Ideological differences within the organization have, ever since, largely fallen along regional lines. The Syrian Brothers from Hama, Idlib, and Deir ez-Zor are generally seen as “the hardliners,” and those from Aleppo, Homs, Latakia, and Damascus are characterized as “the pragmatists” or, pejoratively, “the businessmen”—ready to negotiate and compromise when it serves their interests. In most cases, the Syrian Brotherhood is torn between an inflexible ideology espoused by Mohammad Farouk Tayfour, the organization’s Hama-born strongman and deputy leader, who is often accused of “using his hand first, his head second,” and a pragmatic line defended by its ideologue, Zuhair Salem, who “thinks with his head rather than his hand.”
Regional divisions within the Brotherhood do not dictate ideological leanings as clearly as they did in the past.
But regional divisions within the Brotherhood do not dictate ideological leanings as clearly as they did in the past. The Syrian uprising has brought to the fore new, unique issues. Today, hotly contested topics within the organization include whether the Syrian Brothers doing charity work inside the country should claim their membership.
In the political realm, ideological leanings are still relevant. “The main obstacle standing in the organization’s way when it comes to setting up a political party has to do with the kind of message it will eventually put forward,” summed up a Syrian Brother close to the leaders. “Its political program will either be influenced by the hard line promoted by Farouk Tayfour or by the compromising vision offered by Zuhair Salem.” It is quite likely that the Brotherhood will ultimately settle on a political program that is a mix of both trends. “Even though most people within the organization share Zuhair Salem’s views, the political party will need Farouk Tayfour’s unique capacities to pour resources into Syria and his credentials as an uncompromising opponent to the regime,” reckoned one source. This will be particularly true when it comes to courting the Salafists.
The Salafists have emerged as one of the most vocal and efficient forces of the Syrian uprising. On the ground, Salafist militias such as Ahrar al-Sham have proved militarily able to compete with the regime’s most loyal troops and, as a result, are gaining popularity within rebel ranks. Ideologically, their call for a return to the practices of the salaf, or the great ancestors and companions of the Prophet Muhammad, resonates with Syria’s increasingly conservative Sunni constituency.
They are a diverse bunch, however. Some, the so-called scientific Salafists, use dawa and, in some cases, politics to convince society to become more religious. Others, the Salafist jihadists, want to enforce Islamic law. Dealing with the latter group would be a significant challenge for a post-Assad transitional government composed of the Muslim Brotherhood. “The media concentrate on tensions within the opposition between the secularists and the Islamists, but, in fact, the next fight will pit moderate Islamists against the Salafist-Jihadists,” argued a Syrian Brother.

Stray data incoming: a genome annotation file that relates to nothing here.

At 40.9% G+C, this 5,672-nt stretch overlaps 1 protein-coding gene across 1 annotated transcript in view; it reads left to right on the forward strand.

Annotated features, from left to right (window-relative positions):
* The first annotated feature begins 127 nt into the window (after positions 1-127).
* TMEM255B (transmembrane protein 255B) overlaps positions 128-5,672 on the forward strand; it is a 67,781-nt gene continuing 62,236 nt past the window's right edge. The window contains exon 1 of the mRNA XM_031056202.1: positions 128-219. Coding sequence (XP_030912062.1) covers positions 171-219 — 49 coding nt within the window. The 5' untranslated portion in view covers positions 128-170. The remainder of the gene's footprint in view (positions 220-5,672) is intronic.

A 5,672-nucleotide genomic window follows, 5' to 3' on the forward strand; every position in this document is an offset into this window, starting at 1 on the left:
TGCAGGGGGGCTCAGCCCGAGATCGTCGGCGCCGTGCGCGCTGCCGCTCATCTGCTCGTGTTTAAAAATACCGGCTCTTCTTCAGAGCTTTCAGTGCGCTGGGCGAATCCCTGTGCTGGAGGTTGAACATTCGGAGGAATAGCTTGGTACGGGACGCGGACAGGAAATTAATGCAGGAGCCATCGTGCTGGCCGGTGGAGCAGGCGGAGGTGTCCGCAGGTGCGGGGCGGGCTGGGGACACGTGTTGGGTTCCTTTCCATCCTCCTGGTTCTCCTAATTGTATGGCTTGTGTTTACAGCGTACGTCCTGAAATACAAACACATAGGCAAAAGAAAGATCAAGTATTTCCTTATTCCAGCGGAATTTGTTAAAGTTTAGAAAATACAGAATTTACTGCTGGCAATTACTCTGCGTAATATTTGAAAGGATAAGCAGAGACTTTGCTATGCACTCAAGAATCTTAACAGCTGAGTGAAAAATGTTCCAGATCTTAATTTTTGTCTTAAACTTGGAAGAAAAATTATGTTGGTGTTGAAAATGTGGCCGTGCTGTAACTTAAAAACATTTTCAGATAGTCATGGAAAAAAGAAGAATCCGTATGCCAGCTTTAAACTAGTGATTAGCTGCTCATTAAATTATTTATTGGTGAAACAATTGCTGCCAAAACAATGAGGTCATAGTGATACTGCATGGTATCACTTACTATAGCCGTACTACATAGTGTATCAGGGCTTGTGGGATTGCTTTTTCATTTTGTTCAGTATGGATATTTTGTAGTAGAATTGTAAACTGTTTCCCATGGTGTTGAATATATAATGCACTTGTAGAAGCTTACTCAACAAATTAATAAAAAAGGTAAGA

For all the blurriness of the Muslim Brotherhood’s ideological program, it is within such a framework that one should view its calls to “see Islam as a centrist force.”8 By posing as a compromising figure between less religious or even secular Sunnis, on the one hand, and the Salafists, on the other, the Brotherhood hopes to gain wider acceptance from both Syrian society and the outside world. And there is evidence that the Brotherhood would be well equipped to channel at least some of the Salafist energy that has been unleashed during the uprising away from jihadist violence and into a constructive political platform.
Some of the most respected leaders of the Salafist movement in Syria indeed used to belong to the Muslim Brotherhood and, in many cases, maintained good relations with the organization even after breaking away from it. This is the case, for instance, with Sheikh Muhammad Suroor Zain al-Abideen, who is a member of the Hariri tribe, which is located around Deraa, and was a prominent figure in the Syrian Muslim Brotherhood when it was participating in politics during the 1950s and 1960s. He left after the Brotherhood’s leadership crisis in the late 1960s but remained close to the Aleppo faction. Muhammad Suroor left Syria for Saudi Arabia, where he became acquainted with the Wahhabi movement and attempted to politicize it. He later sought refuge in the United Kingdom before moving to Qatar, where he resides to this day. He is, despite his long exile, a figure still much respected by the Syrian Salafists, whom he funds generously.
Some sources suggest that, were there free elections in a post-Assad Syria, Suroor or his son, Bashir Zain al-Abideen, would gain many of the votes in the country’s southeast. There, he could ally with the Muslim Brotherhood. “I am sure there will be moderate Salafists of Suroor’s creed who will join the Muslim Brotherhood within a coalition,” contended a source close to the organization’s leadership. Complex loyalties inspired by regionalism and personal friendships may end up playing a more important role than ideology per se in tying groups together in coalitions. Sheikh Adnan al-Aroor, a prominent Syrian Salafist figure who strikes populist chords on his television show broadcast in Saudi Arabia, could, for instance, also join a Muslim Brotherhood¬–led coalition out of allegiance to Tayfour. “Sheikh al-Aroor is not a friend of the Muslim Brotherhood—but he is a friend of Hama and, therefore, of Farouk Tayfour,” explained a Syrian Brother.